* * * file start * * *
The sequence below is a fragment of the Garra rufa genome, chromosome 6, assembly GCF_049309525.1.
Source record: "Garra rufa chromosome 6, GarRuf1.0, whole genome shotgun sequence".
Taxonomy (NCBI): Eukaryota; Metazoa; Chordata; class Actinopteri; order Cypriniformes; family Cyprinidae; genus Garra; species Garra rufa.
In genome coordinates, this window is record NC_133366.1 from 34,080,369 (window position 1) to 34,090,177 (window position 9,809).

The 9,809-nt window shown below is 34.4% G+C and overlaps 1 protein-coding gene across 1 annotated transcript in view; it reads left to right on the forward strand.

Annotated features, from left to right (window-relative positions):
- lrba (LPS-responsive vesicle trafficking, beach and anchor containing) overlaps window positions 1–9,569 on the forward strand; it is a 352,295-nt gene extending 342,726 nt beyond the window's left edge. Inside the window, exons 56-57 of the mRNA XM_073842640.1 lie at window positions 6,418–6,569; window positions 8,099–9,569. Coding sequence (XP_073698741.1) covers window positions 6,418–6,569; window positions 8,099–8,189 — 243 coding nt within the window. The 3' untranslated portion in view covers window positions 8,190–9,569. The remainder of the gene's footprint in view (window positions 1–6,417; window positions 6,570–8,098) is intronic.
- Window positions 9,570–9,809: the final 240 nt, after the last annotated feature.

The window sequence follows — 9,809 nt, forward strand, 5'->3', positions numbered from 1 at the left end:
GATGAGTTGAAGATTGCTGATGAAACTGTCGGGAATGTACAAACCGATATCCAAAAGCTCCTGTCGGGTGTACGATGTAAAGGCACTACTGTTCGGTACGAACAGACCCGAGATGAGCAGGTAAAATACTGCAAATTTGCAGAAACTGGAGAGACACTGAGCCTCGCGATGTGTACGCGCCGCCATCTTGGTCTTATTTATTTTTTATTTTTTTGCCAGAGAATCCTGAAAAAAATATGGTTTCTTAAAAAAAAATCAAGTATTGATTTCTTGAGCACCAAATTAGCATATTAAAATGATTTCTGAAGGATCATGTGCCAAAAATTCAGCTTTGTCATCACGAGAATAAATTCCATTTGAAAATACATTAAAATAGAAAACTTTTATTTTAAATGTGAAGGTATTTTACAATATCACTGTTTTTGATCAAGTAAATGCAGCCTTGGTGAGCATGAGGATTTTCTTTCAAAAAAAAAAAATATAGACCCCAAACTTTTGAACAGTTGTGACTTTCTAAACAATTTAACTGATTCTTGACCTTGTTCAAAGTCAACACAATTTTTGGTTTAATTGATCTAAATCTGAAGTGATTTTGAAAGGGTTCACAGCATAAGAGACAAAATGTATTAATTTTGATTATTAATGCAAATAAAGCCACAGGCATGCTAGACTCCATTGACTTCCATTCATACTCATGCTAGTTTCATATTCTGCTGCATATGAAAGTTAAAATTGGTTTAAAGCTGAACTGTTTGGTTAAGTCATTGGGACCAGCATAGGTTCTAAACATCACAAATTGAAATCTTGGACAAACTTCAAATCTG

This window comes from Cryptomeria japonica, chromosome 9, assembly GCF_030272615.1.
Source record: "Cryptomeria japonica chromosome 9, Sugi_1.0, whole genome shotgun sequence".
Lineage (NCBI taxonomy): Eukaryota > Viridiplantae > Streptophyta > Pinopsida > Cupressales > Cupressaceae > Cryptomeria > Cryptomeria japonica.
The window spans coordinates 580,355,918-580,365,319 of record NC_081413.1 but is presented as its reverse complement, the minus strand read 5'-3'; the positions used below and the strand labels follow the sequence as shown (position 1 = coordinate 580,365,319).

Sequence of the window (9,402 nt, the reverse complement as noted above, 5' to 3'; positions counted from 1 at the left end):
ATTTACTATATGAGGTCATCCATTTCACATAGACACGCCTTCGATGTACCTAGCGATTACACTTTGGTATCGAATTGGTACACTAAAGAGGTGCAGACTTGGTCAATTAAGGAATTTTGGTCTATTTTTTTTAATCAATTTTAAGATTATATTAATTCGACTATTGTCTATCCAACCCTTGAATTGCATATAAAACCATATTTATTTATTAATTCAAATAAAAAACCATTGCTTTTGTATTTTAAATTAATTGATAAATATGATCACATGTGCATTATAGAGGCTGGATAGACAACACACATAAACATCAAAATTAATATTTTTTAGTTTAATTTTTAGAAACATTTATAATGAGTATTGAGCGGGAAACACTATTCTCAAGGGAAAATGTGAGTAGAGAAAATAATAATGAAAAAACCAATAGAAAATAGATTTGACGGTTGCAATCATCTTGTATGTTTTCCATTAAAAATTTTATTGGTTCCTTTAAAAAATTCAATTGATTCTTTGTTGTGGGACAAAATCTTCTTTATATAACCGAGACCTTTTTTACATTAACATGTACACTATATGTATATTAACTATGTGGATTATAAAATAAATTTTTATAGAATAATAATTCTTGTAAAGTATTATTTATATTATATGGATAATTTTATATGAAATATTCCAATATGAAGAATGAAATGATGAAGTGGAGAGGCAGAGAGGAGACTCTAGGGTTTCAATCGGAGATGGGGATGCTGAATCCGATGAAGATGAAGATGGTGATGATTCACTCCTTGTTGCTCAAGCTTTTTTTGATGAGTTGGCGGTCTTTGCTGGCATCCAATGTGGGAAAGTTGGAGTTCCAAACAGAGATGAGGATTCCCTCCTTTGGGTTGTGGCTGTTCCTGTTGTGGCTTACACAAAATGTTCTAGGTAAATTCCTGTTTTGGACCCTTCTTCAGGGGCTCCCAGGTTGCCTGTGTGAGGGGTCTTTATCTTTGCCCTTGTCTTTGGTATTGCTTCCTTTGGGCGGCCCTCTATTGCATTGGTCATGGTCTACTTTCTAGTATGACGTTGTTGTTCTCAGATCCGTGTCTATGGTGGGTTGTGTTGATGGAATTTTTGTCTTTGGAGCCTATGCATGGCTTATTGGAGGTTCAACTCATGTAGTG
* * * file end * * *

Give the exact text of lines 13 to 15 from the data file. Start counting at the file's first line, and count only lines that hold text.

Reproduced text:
Lineage (NCBI taxonomy): Eukaryota > Viridiplantae > Streptophyta > Pinopsida > Cupressales > Cupressaceae > Cryptomeria > Cryptomeria japonica.
The window spans coordinates 580,355,918-580,365,319 of record NC_081413.1 but is presented as its reverse complement, the minus strand read 5'-3'; the positions used below and the strand labels follow the sequence as shown (position 1 = coordinate 580,365,319).

Sequence of the window (9,402 nt, the reverse complement as noted above, 5' to 3'; positions counted from 1 at the left end):